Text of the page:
As insurers battle rising claims volume and the costs of servicing those claims, the industry must find ways to protect itself against price pressure or see its profits dwindle further. Being adaptive is going to be the single biggest success factor for the industry moving forward. However, that change must go further than moving established processes online.
As we’ve seen in the banking, retail, and travel industries, real gains come from reimagining the way you do business for how people live today. According to Statista, the global app economy surpassed an estimated value of USD $6.3 trillion in 2021 (up from USD $3.3 trillion in 2019), with roughly USD $693 billion in annual revenue.
Overcoming insurance’s built-in limitations
One of the foundational challenges insurers are facing is that the current approach to digital transformation simply isn’t working.
Consider this: Gartner forecast that global IT spending within insurance would reach $210 billion in 2021, growing to $271 billion in 2025. Contrast that with retail, which Gartner said would reach $193.2 billion in 2021 and an estimated $257.1 billion by 2025.
Despite spending more, few would argue that insurance has kept pace with the advancements we’ve seen in the retail sector. The difference is what they spend it on. The conventional wisdom is that legacy and “modern legacy” insurance technology still offers value given its familiarity, stability and security.
For many, the strategy is to acknowledge and maintain their dependency on these systems while evolving away from them under the assumption that “slow and steady” lowers their transformation risk.
However, because even modern legacy tech lacks data fluidity, scalability, and ecosystem potential, this approach defers the benefits of joining the digital experience economy and cedes market share to more aggressive competitors. While common, digitizing offline forms into online forms, or developing pricing models from spreadsheets and hard-coded data sets, are examples of an industry lacking the tools and vision that have driven the growth of the experience economy and the previous technology revolution.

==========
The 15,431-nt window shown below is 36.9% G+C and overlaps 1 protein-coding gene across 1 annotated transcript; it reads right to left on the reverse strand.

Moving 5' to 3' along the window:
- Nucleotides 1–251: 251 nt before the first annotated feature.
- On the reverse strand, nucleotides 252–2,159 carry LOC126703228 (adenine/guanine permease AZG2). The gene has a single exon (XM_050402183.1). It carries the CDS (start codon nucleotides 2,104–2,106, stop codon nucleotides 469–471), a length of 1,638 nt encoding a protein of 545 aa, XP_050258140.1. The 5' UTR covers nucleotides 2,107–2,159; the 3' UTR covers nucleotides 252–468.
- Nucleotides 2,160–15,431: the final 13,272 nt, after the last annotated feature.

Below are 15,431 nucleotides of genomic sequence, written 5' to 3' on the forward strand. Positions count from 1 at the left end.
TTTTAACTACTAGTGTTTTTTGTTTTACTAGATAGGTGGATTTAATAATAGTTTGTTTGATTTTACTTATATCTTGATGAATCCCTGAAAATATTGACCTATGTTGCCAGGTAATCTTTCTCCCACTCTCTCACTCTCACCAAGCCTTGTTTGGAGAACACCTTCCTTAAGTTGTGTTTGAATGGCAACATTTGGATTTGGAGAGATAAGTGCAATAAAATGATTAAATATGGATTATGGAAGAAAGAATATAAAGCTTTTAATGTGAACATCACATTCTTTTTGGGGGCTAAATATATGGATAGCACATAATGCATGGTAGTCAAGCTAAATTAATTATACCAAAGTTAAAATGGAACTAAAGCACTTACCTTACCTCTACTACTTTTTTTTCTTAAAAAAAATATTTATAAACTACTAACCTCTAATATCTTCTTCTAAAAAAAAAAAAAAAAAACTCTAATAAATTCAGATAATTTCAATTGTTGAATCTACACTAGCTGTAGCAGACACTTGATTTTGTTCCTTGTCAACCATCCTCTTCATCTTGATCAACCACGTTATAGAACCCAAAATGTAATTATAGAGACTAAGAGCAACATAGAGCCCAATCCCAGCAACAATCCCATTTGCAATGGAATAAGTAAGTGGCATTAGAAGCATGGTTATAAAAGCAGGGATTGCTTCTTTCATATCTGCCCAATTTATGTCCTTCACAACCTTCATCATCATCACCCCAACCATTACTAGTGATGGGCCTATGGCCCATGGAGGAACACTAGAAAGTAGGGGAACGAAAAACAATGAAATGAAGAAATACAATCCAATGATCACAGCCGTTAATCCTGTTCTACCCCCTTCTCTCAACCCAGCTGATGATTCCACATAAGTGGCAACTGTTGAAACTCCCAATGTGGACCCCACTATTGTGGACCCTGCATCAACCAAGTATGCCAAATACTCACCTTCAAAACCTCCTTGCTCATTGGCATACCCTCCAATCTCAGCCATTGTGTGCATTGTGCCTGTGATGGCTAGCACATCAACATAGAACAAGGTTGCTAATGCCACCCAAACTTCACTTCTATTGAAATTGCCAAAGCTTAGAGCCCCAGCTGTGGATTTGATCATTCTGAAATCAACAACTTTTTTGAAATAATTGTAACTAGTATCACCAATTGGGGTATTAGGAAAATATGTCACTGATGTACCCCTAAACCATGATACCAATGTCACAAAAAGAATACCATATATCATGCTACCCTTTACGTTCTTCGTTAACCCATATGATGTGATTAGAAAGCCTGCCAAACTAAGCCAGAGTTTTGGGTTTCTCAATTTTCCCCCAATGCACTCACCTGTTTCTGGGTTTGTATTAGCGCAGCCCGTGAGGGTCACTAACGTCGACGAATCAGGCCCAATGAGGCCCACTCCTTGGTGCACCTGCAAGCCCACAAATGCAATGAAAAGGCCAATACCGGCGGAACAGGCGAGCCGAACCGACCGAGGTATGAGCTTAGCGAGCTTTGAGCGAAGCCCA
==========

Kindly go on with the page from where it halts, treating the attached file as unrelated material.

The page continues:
Insurance’s customer-centric future
Look at the sorts of experiences offered by the likes of Amazon and Netflix. Because of their willingness to reconsider every aspect of the customer experience and leverage the native abilities of cloud computing (APIs, scalable analytics and AI, for example), those companies are now able to continuously collect customer data – from partners, IoT devices, and other sources – and use it to craft and present highly-personalized product recommendations and digital experiences.
Because of their openness, these digital experience leaders are able to bundle multiple products, even those from a range of partners, based on that customer knowledge. Because of their digital experience platforms, they are able to present those options at an optimal time for the customer, accept payment, and seal the deal in a matter of moments.
Insurance has always been a people business, and with good agents and brokers, these are the types of things insurers used to be good at. But our reliance on outdated technologies now stand in the way. Insurers have missed the opportunity that technology offers to know customers better and act like it. Instead, they focused on back office and digital window dressing, frequently failing to connect the two.
And it’s not just my opinion. As McKinsey has pointed out, insurers have been struggling to meet the cost of capital and despite doubling down on process efficiencies for more than a decade have not achieved much progress. Now the cost of capital is rising and the insurance ownership gap continues to increase.
While these abilities may sound fanciful to many insurers, they represent achievable goals to those ambitious insurers that reject the race-to-the-bottom of commoditized insurance.
For them, it’s time to try something new. It’s time to leave legacy systems behind.
About the author: Rory Yates has more than 24 years of business leadership experience spanning client, agency, consultancy, start-up, and private equity roles. As EIS’ SVP of Corporate Strategy, Rory helps insurers achieve their transformation goals and evolve toward ecosystem-based futures via insurance core systems transformation, including truly personalised engagement, taking innovation from concept to market quickly, and growing efficiently.
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